California firm Edward Ogosta Architecture has dramatically transformed a corner-lot house into “an intimate pocket of luminosity, atmosphere, and serenity” in a local beach town.
The white Corner Pocket House sits beside a busy junction in Manhattan Beach – part of the Greater Los Angeles area.
Edward Ogosta Architecture remodelled and extended the 1950s bungalow, so much so that appears like a new project. The existing roof was flattened and all of the exterior walls finished in smooth white plaster.
The LA-based firm completed the project for Alison and Jeff Goad, and their three children, who wished “to buffer the house from street noise, yet requested large openings between a new living, dining, and kitchen space, and access to the outdoors”.
The single-storey house measures 1,986 square feet (185 square metres) and is rectangular in plan, created by an old and a new volume, with a spacious courtyard that merges indoor and outdoor spaces.
Approximately 70 per cent of the house footprint was left in place. The front half was demolished, while the rear portion that accommodates three bedrooms and a two-car garage was preserved.
“Local codes severely reduced the available building envelope with increased corner site setbacks, height limits, and ordinances protecting the mature tree onsite,” said Edward Ogosta Architecture. “In order to economise the budget, most of the existing house was to remain.”
The extension is positioned along its street-facing corner and contains a new living room, dining nook and kitchen. This new double-height volume features skylights and is flanked on either side with sliding glass doors to meet outdoor areas.
In keeping with the homeowners’ desire for a more quiet house, oak cabinetry in the kitchen runs along the home’s street-facing facade to form a thickened acoustical barrier.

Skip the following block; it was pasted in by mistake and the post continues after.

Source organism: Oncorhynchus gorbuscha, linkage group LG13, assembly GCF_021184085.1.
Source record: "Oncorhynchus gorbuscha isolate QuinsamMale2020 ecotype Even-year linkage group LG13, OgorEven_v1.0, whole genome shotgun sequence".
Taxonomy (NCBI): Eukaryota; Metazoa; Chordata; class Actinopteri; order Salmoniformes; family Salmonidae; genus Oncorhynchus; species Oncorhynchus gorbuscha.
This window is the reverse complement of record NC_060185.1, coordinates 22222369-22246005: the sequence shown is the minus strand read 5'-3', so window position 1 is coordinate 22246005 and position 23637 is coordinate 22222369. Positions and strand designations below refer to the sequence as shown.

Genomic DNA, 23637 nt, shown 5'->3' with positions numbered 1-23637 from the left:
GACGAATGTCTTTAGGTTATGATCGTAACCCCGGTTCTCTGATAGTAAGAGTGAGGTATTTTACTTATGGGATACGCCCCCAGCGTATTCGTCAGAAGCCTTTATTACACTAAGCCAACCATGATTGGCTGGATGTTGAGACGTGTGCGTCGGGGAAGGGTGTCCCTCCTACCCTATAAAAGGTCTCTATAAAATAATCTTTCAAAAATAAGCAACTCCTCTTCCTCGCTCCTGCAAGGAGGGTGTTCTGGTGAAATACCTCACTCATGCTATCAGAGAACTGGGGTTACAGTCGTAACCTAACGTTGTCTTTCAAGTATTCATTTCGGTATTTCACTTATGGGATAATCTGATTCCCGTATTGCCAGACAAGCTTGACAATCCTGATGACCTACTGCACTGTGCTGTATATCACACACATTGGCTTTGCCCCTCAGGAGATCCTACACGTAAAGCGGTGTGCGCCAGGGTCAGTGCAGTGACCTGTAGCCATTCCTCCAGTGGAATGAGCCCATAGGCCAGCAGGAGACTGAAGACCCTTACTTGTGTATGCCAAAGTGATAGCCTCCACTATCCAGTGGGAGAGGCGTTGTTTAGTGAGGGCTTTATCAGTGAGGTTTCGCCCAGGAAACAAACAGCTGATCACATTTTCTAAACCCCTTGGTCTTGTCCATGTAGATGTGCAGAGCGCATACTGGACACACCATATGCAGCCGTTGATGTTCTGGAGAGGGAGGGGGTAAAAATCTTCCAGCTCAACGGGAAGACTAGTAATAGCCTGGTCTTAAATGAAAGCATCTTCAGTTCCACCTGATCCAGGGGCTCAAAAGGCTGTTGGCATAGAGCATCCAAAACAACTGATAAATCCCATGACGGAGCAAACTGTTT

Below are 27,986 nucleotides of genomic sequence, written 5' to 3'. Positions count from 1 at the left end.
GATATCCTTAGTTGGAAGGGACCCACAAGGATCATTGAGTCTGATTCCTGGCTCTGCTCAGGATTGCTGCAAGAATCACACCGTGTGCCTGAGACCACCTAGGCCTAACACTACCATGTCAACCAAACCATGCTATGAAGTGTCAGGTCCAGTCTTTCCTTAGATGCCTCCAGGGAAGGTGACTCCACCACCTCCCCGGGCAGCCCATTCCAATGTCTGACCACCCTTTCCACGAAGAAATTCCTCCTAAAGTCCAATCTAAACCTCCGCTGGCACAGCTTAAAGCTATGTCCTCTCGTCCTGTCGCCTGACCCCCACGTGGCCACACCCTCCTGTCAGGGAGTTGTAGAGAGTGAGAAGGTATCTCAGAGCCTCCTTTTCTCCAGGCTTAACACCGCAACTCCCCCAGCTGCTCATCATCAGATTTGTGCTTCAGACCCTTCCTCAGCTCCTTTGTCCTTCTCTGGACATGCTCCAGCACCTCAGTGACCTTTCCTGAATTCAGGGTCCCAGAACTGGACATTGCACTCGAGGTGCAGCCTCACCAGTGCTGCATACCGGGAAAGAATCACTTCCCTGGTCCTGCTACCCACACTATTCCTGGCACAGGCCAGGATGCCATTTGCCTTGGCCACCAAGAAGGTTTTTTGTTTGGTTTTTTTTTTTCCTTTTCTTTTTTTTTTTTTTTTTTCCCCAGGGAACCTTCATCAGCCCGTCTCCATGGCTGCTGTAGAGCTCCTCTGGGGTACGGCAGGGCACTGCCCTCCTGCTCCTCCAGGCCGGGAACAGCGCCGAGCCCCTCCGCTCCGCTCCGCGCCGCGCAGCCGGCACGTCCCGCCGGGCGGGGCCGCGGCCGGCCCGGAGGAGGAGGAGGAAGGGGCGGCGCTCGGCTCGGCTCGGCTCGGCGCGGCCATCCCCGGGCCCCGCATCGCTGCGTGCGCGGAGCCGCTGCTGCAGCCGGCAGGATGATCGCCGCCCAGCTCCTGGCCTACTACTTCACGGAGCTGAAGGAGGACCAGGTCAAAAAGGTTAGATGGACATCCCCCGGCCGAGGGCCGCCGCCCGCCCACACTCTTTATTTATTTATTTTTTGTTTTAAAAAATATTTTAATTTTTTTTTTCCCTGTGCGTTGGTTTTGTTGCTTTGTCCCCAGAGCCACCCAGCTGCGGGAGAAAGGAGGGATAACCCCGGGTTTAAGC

“Through clarity and restraint, the house resolves its active corner condition, resulting in an intimate pocket of luminosity, atmosphere, and serenity,” the firm said.
Other skylights are located in a hallway that connects the bedrooms, bathroom and laundry, and another is positioned above the shower in the master ensuite.
All interior walls are white, with floors either polished concrete or bleached white oak. The result is a contemporary aesthetic achieved with the pared-back material and colour palettes.
“Ogosta unified the old and new architecture with a restrained aesthetic and a material palette inspired by local whitewashed bungalows, raw concrete sea walls, beach grasses, sand, and driftwood,” said the firm.
From a sustainability perspective, the areas of the roof that are not shaded by trees have photovoltaic panels to power to the home, and help charge the owner’s electric vehicle. “The owners report these panels generate 100 per cent of their electricity, making this an off-the-grid, net-zero energy building,” said the firm.
Edward Ogosta Architecture has similarly renovated and extended another mid-century bungalow in California. Called Rear House, it was named one of the AIA’s best small projects of 2018.
Photography is by Steve King.
Contractor: Greg Ronkainen, MFR Construction
Structural Engineer: Jim Orland, Orland Engineering
The post Edward Ogosta overhauls California bungalow with “clarity and restraint” appeared first on Dezeen.
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Author: Bridget Cogley